Hong Kong Protesters Statement

I read this on the floor of the State House in support of the Hong Hong protesters seeking independence from China:

Members of the New Hampshire House,

“One evening, I happened to be in one of the biggest and busiest metro stations in Hong Kong. Once a bustling station packed with lively young couples, it felt more like an eerie ghost town ever since the terrorist attacks broke out across many of the biggest stations in Hong Kong. I never imagined that what I have seen on TV screen would happen to me, until the train I was on suddenly halted. Without warning, policemen crashed into the station, then onto the platforms. They quickly forced their way in, menacingly waving their batons and pepper sprays at innocent commuters. They called us “cockroaches” and started to beat us up. We were defenceless - some of us had umbrellas so we huddled together and opened them to form a makeshift shield, but the police ripped through this too, reaching behind the umbrellas to flog us again and again and again, as if they were consumed by blind hatred towards citizens for committing an unknown yet unforgivable crime. Some of us ran away; some of us sat on the floor and sobbed; some of us just froze, dumbfounded. This scene is just as unthinkable in Hong Kong as it is in New York City, San Francisco, London or Tokyo - a fully-fledged metropolis transformed into a war zone.

As of today, the collusion between the Hong Kong Police Force, the Government it serves and the metro staff means that CCTV footage of that fateful night has still not been released. Why? Why are they being so evasive? Are they trying to hide something? Did they kill someone? It has dawned on the collective consciousness of Hong Kongers that multiple deaths on that night is a very real possibility. Multiple passengers have gone missing for weeks. Multiple Government departments have been either evasive or lying on multiple counts. When they say ‘no one died’ - how can we be expected to trust them?”

The passage above is an abridged account of a paramedic who was present on one of the most mysterious nights in Hong Kong’s history. This night has left Hong Kongers desperate for answers, not least to the question: “did the Police kill anybody?”. Our friends in Hong Kong are truly at their wits’ end in trying to protect what little remains of their rights and freedoms, after continuous and unrelenting attempts by the Chinese Communist Party to erode them throughout the 22 years they have had Hong Kong within their grip.

In a defiant display of collective agency, Hong Kongers have developed an innovative “leaderless” strategy. This has succeeded in frightening the Chinese Communist Party, which is used to suppressing uprisings by arresting leaders that oppose them. But what exactly do Hong Kongers want? It is simple - they have had enough of oppression from communist China, so they are desperate for “anything but”. Hong Kongers are waving the Star Spangled Banner, the flag that symbolises freedom and democracy. They yearn for the day they can lay claim to self-determination in a system that is free from the bloody hands of Communist China.

The horrific scenes you might have seen from these protests may so far have been confined to your TVs or computers - mere images safely contained behind a screen. But this personal story illustrates a much messier and more dangerous existence for the 7 million people in Hong Kong for which being tyrannised by their own Government and Police Force is a daily reality.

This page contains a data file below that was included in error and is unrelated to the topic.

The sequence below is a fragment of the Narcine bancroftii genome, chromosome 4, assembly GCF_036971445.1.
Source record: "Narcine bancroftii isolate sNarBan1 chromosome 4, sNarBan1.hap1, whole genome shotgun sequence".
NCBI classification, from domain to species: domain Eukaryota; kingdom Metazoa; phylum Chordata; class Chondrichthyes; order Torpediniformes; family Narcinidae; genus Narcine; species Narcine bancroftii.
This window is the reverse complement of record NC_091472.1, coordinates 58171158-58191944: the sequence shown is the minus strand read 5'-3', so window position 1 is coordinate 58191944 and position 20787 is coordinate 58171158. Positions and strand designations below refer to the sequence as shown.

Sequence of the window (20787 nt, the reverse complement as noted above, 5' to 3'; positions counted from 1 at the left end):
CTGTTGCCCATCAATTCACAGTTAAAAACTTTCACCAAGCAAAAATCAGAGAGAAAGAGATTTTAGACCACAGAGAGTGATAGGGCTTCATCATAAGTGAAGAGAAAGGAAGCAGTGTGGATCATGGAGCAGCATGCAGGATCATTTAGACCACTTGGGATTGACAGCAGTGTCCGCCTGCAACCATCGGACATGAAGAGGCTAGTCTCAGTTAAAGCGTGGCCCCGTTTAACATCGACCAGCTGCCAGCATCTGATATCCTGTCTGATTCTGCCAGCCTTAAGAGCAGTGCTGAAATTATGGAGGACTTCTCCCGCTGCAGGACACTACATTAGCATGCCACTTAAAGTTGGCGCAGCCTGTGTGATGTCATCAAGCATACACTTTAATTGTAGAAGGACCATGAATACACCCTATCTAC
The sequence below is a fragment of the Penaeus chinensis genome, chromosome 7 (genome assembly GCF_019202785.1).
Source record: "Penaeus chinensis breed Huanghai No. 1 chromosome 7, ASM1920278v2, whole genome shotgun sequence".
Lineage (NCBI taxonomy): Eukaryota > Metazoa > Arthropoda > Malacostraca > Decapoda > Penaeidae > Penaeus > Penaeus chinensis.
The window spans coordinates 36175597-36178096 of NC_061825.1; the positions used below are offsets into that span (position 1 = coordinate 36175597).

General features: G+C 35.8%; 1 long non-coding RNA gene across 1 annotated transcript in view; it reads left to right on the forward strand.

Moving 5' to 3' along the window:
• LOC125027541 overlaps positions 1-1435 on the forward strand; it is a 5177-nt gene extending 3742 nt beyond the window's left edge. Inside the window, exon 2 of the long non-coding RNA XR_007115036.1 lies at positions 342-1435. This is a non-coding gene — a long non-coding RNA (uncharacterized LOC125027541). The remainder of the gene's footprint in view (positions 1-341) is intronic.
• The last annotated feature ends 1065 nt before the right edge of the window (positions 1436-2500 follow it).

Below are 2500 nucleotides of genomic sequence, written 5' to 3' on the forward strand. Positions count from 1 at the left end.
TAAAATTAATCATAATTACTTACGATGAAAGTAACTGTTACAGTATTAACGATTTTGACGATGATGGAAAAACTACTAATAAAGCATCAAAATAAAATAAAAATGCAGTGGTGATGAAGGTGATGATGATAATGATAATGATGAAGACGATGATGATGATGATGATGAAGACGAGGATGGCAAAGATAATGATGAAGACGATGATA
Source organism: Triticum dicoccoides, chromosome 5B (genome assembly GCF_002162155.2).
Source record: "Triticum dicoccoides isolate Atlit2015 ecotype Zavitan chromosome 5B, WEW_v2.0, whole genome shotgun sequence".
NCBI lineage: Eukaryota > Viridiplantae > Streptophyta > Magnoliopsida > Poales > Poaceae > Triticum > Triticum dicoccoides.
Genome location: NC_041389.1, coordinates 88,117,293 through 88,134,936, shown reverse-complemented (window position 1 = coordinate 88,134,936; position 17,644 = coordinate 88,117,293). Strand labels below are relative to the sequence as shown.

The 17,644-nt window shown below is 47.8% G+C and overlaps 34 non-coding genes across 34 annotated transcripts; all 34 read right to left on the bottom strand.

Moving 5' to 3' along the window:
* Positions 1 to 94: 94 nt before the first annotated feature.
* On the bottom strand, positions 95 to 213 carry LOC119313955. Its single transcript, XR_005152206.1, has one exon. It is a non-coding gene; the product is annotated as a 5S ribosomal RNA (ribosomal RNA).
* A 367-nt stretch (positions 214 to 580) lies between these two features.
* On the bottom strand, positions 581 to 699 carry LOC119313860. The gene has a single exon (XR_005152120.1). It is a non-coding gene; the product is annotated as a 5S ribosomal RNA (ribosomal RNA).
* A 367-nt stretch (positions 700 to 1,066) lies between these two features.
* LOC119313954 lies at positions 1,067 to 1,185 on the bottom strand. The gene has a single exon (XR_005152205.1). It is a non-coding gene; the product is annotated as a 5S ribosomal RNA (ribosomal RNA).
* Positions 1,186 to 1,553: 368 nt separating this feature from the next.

Hong Kong is standing on a precipice. 14-year old children who should have been enjoying their summer holidays have instead been thrown onto the frontlines in an uphill battle against the sinister force that is the Chinese Communist Party. Some have shed their young blood, some have gone missing, and still more have gone to jail for their ardent passion for freedom. We must take this opportunity to atone for what we failed to do for the students who were massacred at Tiananmen Square, 30 years ago.

China is not just Hong Kong’s problem - it is a global problem. We should not let geographical distance weaken our resolve to do our part in the fight between freedom and oppression. Hong Kong needs your help to win this battle between David and Goliath. A strong and free Hong Kong will help win the fight to stop the reach of the Chinese Communist Party, so the free world can carry on as a beacon of hope that shines upon the darker parts in which the inalienable rights to life, liberty, and the pursuit of happiness have yet to prevail.

If you are wondering how you might be able to help, the answer is simple: offer your public support for the Hong Kong Human Rights and Democracy Act.

In 1989, the Chinese Communist Party power elite did nothing for 49 days because they didn’t know how the United States would react. But after President Bush Sr. sent a signal that the United States would not cut off China’s Most Favoured Nation status, Deng Xiaoping ordered the Tiananmen Massacre.

This demonstrates that the Chinese Communist Party only understands power politics. They will kill again if the United States does not flex its power at critical times. If America continues to give Hong Kong Special Status regardless of how the Chinese Communist Party treats its people, America is openly inviting China to exploit America’s politics, to harm the people of Hong Kong and benefit economically from them at the same time.

The people of Hong Kong are standing firm in their legitimate fight for freedom for the sake of themselves and the whole world. We ask that you stand with us.

We ask you to pressure the president and those running for president to offer a new home in the US to those who have been arrested during marches to protect their freedoms. The Hong Kong Human Rights and Democracy Act is just the start. Hong Kongers should never have an expiration date on their freedom.

Thank you.

Citizens Press Conference